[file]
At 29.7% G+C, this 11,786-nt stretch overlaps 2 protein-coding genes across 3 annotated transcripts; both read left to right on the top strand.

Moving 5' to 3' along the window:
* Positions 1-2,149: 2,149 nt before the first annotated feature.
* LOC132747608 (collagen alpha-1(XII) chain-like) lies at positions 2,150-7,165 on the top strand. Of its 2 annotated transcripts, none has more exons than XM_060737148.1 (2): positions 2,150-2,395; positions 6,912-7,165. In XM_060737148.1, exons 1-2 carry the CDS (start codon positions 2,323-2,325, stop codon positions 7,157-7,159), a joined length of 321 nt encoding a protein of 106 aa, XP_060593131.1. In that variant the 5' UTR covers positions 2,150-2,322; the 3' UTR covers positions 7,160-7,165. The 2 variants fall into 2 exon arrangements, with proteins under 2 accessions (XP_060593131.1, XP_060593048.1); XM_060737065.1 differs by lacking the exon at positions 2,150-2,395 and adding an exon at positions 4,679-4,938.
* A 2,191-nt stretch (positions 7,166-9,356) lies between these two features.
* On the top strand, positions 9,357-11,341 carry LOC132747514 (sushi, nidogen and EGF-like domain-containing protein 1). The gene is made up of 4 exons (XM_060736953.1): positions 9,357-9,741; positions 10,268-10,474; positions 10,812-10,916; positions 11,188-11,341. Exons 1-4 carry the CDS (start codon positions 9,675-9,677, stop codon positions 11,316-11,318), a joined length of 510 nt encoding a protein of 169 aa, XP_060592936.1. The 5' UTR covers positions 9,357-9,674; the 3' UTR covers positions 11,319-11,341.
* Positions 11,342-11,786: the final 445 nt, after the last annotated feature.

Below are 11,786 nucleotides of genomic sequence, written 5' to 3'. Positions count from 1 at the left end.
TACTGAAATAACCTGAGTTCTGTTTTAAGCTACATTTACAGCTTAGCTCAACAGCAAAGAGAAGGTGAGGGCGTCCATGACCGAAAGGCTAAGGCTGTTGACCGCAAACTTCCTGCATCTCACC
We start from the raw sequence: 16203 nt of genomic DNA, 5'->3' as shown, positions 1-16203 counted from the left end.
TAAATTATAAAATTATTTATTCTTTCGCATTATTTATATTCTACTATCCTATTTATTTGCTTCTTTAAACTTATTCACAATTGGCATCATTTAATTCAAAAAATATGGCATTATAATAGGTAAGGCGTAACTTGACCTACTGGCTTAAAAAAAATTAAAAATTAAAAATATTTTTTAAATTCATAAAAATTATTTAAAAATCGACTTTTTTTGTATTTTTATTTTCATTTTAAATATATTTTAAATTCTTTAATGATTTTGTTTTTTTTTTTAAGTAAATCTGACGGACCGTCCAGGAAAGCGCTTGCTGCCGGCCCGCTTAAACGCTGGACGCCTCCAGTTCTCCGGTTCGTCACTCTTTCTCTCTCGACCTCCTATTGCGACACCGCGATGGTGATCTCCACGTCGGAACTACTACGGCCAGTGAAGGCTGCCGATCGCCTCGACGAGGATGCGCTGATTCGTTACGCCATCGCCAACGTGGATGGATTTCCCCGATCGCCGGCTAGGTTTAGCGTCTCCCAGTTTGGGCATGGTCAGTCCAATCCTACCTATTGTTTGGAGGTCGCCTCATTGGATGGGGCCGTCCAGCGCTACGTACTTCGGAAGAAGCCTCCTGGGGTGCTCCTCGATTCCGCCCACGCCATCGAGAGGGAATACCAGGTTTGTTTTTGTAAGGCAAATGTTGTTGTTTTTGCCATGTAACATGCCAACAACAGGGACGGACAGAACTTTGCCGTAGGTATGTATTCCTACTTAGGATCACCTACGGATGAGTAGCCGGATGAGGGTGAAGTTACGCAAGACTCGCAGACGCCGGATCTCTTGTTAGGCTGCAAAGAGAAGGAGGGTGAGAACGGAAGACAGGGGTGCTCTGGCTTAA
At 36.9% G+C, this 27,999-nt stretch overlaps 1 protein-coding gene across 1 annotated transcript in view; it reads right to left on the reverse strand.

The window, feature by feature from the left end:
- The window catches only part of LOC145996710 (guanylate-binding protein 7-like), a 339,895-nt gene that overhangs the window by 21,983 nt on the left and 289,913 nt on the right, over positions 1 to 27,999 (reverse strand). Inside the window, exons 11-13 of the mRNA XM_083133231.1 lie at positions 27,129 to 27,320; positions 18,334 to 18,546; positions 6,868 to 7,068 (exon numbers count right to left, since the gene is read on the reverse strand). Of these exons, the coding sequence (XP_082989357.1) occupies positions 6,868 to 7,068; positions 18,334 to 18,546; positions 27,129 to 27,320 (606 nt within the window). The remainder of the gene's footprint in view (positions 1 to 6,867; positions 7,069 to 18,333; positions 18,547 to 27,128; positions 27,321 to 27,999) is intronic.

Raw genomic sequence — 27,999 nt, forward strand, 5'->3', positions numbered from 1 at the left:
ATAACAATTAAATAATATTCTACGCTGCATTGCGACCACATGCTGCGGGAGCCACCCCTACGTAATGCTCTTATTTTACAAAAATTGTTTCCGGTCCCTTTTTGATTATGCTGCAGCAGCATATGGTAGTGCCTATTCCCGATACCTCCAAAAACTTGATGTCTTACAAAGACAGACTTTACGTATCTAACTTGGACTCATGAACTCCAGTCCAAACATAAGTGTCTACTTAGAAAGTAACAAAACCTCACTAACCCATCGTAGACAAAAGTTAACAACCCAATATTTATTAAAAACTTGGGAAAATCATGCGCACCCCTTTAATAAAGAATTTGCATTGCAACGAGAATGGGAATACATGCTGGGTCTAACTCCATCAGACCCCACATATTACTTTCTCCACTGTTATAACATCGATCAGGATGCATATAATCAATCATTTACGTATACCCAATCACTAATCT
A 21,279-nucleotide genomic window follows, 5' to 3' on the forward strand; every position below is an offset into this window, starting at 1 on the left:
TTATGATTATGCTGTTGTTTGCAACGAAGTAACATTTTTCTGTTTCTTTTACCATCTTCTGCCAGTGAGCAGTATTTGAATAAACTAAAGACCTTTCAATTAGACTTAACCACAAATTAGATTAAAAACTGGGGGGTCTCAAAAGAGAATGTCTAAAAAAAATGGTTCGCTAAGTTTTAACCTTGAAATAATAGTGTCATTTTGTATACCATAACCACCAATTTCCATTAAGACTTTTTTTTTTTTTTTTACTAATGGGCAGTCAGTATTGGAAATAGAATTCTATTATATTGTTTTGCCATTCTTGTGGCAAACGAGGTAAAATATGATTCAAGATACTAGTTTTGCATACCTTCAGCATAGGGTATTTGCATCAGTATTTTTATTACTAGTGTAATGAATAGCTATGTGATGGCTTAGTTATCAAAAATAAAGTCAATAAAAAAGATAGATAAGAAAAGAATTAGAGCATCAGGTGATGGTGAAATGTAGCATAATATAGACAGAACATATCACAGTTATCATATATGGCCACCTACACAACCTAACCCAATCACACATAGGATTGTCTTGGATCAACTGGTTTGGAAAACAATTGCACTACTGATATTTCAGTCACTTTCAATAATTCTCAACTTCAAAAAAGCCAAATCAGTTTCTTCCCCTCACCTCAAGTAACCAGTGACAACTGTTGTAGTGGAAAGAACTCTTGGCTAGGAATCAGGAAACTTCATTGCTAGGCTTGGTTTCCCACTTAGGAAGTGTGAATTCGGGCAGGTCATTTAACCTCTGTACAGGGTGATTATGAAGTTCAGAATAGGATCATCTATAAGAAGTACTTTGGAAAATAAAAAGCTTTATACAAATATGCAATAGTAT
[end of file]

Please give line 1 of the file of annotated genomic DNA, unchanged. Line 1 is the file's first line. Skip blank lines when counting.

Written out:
At 29.7% G+C, this 11,786-nt stretch overlaps 2 protein-coding genes across 3 annotated transcripts; both read left to right on the top strand.